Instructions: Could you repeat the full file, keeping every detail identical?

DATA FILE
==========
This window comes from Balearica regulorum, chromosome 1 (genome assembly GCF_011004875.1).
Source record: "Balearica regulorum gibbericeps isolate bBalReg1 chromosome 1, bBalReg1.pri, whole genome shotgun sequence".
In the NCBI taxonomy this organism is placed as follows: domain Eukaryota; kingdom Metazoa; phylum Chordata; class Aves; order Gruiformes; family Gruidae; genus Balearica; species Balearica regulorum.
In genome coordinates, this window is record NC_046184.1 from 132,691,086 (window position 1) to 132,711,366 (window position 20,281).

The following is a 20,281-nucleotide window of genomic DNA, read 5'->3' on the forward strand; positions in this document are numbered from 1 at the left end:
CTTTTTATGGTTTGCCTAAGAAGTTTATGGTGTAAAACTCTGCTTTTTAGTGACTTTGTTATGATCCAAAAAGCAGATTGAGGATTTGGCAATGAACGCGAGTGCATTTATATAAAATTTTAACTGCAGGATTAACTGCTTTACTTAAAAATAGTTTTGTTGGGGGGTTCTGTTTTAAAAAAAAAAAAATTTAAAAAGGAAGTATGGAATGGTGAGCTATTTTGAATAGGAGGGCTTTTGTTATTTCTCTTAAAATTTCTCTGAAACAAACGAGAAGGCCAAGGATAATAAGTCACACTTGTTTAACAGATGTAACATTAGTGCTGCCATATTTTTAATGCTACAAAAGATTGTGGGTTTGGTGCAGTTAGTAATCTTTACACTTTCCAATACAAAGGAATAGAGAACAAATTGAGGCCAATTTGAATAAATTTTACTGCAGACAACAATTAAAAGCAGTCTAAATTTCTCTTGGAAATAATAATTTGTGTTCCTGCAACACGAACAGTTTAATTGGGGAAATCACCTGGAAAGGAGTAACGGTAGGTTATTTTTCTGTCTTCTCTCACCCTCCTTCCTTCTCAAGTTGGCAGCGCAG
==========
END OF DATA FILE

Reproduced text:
This window comes from Balearica regulorum, chromosome 1 (genome assembly GCF_011004875.1).
Source record: "Balearica regulorum gibbericeps isolate bBalReg1 chromosome 1, bBalReg1.pri, whole genome shotgun sequence".
In the NCBI taxonomy this organism is placed as follows: domain Eukaryota; kingdom Metazoa; phylum Chordata; class Aves; order Gruiformes; family Gruidae; genus Balearica; species Balearica regulorum.
In genome coordinates, this window is record NC_046184.1 from 132,691,086 (window position 1) to 132,711,366 (window position 20,281).

The following is a 20,281-nucleotide window of genomic DNA, read 5'->3' on the forward strand; positions in this document are numbered from 1 at the left end:
CTTTTTATGGTTTGCCTAAGAAGTTTATGGTGTAAAACTCTGCTTTTTAGTGACTTTGTTATGATCCAAAAAGCAGATTGAGGATTTGGCAATGAACGCGAGTGCATTTATATAAAATTTTAACTGCAGGATTAACTGCTTTACTTAAAAATAGTTTTGTTGGGGGGTTCTGTTTTAAAAAAAAAAAAATTTAAAAAGGAAGTATGGAATGGTGAGCTATTTTGAATAGGAGGGCTTTTGTTATTTCTCTTAAAATTTCTCTGAAACAAACGAGAAGGCCAAGGATAATAAGTCACACTTGTTTAACAGATGTAACATTAGTGCTGCCATATTTTTAATGCTACAAAAGATTGTGGGTTTGGTGCAGTTAGTAATCTTTACACTTTCCAATACAAAGGAATAGAGAACAAATTGAGGCCAATTTGAATAAATTTTACTGCAGACAACAATTAAAAGCAGTCTAAATTTCTCTTGGAAATAATAATTTGTGTTCCTGCAACACGAACAGTTTAATTGGGGAAATCACCTGGAAAGGAGTAACGGTAGGTTATTTTTCTGTCTTCTCTCACCCTCCTTCCTTCTCAAGTTGGCAGCGCAG